Boasting 402-hp and the instantaneous torque of two electric motors, the 2023 Volvo XC40 Recharge is an eco-friendly SUV with incredible power. Though this electric powertrain sets it apart, the Recharge is still as practical and carefully designed as its gasoline-powered counterpart, with a commodious cargo area, creative storage cubbyholes, and an upscale aesthetic that places it in the luxury-EV market.
For 2023, the XC40 Recharge gets refreshed bumpers and headlights, with the latter featuring pixel LED technology. Additionally, to promote sustainability, a Tailored Wool Blend upholstery option has been added as an alternative to faux leather.
The Volvo is part of a growing selection of premium electric SUVs, including the Ford Mustang Mach-E, Hyundai IONIQ 5, Jaguar I-Pace and Tesla Model Y. As the first EV released by Volvo, the XC40 Recharge is joined by the C40 Recharge – the main distinguishing factor being the C40’s more aerodynamic roofline.
A vast range of desirable safety and convenience features is standard, including a semi-autonomous driving mode, but we are not confident in the new Google-based infotainment system. Despite this, we think the XC40 Recharge is a great choice for those who want to go electric in style.
We suggest the Twin Ultimate model of the XC40 Recharge, which is only slightly more expensive than the mid-tier Twin Plus. This model adds with 20-inch wheels, adaptive cruise control, automatic high-beam headlamps, semi-autonomous driving, and a Harman-Kardon stereo.
The XC40 Recharge features two electric motors that provide all-wheel drive, delivering a robust 402 horsepower. This impressive powertrain propels the XC40 Recharge to 100 km/h in an impressive 4.9 seconds. During our test drive, we found the ride to be comfortable and pleasant while cruising. If you’re looking for a sportier experience, the Polestar 2 may be a better fit. The regenerative braking system allows for one-pedal driving, a very desirable and convenient feature in electric vehicles and although it takes a while to get used to, those with experience will find it to be one of the better systems.
The XC40 Recharge, with its standard 75.0-kWh battery pack, has been given a Transport Canada estimated range of 359 kilometers per charge, putting it in competition with the Audi e-tron and the Jaguar I-Pace. However, it is not as efficient as the Tesla Model Y, which can travel more than 488 kilometers with one charge. In the real world the XC40 was only able to achieve about 210 kilometers with a mix of highway city driving for us, in bitter cold temperatures. This vehicle can be charged at DC fast-charging terminals and with a 240-volt outlet at home.
The XC40 Recharge has retained the same cabin features of the regular XC40, such as the roomy first- and second-row seating, comfortable driving position, and practical storage compartments. Furthermore, the absence of a gasoline engine has made way for a frunk, where you can store the charging cables of the electric vehicle. We found that the XC40 has a cargo capacity of 586 liters, the same capacity as the gasoline-powered model.
The XC40 Recharge features an infotainment system co-developed with Google’s Android Automotive, replacing Volvo’s Sensus Connect. The Polestar 2, a sibling of the XC40 Recharge, also offers this infotainment system, which we found to be responsive and easy to use; however, the XC40 Recharge’s system has small onscreen buttons that are hard to press while driving. A 12.3-inch digital gauge cluster comes as standard, however we found there are very few customization options, which almost negates the idea of having a full-digital dash in the first place. The infotainment system eventually will support both Android and Apple iPhone devices, and additionally, it has a wireless charging pad for smartphones.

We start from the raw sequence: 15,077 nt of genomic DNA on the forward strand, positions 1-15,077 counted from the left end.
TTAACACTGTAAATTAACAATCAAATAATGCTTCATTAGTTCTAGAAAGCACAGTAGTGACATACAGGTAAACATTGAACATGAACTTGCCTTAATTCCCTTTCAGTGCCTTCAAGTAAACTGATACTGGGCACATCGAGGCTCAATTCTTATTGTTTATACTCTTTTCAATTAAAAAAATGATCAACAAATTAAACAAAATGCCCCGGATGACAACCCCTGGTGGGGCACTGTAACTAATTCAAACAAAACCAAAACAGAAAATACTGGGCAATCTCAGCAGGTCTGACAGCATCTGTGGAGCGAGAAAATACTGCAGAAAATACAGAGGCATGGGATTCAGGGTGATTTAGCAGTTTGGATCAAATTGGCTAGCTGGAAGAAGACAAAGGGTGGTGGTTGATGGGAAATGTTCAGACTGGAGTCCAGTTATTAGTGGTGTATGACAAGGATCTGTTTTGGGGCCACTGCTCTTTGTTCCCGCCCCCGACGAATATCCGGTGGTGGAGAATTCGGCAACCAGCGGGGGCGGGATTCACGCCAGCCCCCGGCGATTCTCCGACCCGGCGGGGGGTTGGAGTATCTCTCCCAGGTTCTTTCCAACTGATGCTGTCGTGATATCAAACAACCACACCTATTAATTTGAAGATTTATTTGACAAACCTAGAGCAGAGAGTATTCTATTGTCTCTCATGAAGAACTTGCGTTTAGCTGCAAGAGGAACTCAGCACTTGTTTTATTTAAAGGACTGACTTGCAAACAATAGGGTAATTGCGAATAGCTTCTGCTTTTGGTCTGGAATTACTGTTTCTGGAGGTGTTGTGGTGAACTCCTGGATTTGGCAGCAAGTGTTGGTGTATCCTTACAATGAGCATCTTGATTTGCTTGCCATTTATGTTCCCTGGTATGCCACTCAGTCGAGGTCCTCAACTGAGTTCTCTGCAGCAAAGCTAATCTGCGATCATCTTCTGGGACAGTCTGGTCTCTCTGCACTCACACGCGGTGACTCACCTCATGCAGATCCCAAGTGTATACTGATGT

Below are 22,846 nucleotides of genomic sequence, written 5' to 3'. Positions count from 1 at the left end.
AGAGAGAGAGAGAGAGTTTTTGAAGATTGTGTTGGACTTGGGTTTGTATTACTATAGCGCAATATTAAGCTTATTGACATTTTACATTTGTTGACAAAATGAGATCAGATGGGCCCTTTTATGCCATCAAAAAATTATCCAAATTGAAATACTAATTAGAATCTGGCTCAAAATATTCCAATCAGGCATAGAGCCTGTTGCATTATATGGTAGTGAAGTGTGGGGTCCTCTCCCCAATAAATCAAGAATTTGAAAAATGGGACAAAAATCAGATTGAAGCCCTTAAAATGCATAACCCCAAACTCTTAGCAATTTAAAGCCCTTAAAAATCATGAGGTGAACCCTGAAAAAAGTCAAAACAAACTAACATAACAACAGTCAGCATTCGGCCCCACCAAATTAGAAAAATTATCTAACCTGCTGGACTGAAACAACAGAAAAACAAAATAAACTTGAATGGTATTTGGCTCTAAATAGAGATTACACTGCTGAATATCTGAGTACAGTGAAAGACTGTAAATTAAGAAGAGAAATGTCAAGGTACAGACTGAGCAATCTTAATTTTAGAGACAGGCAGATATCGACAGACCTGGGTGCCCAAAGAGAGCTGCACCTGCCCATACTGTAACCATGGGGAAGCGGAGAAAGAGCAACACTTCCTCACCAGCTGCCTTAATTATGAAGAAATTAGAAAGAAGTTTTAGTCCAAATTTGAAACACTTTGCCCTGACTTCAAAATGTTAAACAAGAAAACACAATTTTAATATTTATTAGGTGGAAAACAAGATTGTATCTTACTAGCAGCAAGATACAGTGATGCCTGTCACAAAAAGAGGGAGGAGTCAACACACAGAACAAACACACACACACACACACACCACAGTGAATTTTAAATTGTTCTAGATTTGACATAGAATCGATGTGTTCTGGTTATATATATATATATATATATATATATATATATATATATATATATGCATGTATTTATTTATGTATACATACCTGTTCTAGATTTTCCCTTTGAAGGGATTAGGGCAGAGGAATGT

Volvo has three different varieties of the Recharge model available. Generally, mid-level trims tend to be the most popular, but with only a $2,850 difference between the top two trims, I believe the Ultimate trim will be the one we see most on the roads.
The 2023 Core trim starts at $59,950, and includes safety features such as blind spot monitoring, cross traffic alert, lane keep assist, lane departure warning, and rear park assist. The Plus trim, which starts at $69,950, adds a 360-degree camera, panoramic sunroof, cornering fog lamps, and more. The Ultimate trim starts at $73,900 and provides premium audio, semi-autonomous driving, adaptive cruise control, and more, plus the option of a heat pump. To increase sales of the Core trim, the heat pump should be made standard.
Although Volvo‘s initial foray into the all-wheel drive EV market has a respectable range, it is still at the bottom compared to the competition. Other luxury models such as the Genesis GV60 (399 km), Audi Q4 e-tron (388 km), and BMW i4 (435 km) offer greater range, and even non-luxury EVs such as the Kia EV6 (441 km) and Ford Mach-e (360 km) offer options for comparison.
The 2023 Volvo XC40 Recharge offers a smooth ride, a modern aesthetic, and a roomy interior. However, in order to truly compete in the EV market, it needs to increase its range to at least 450 kilometres per charge. In addition, we would like to see the Google based infotainment system revamped as we continue to find it to be one of the most cumbersome on market. Overall the XC40 seems like it gets so close to being a fantastic EV competitor but unfortunately lacks the refinement that would make it easy to recommend to buyers.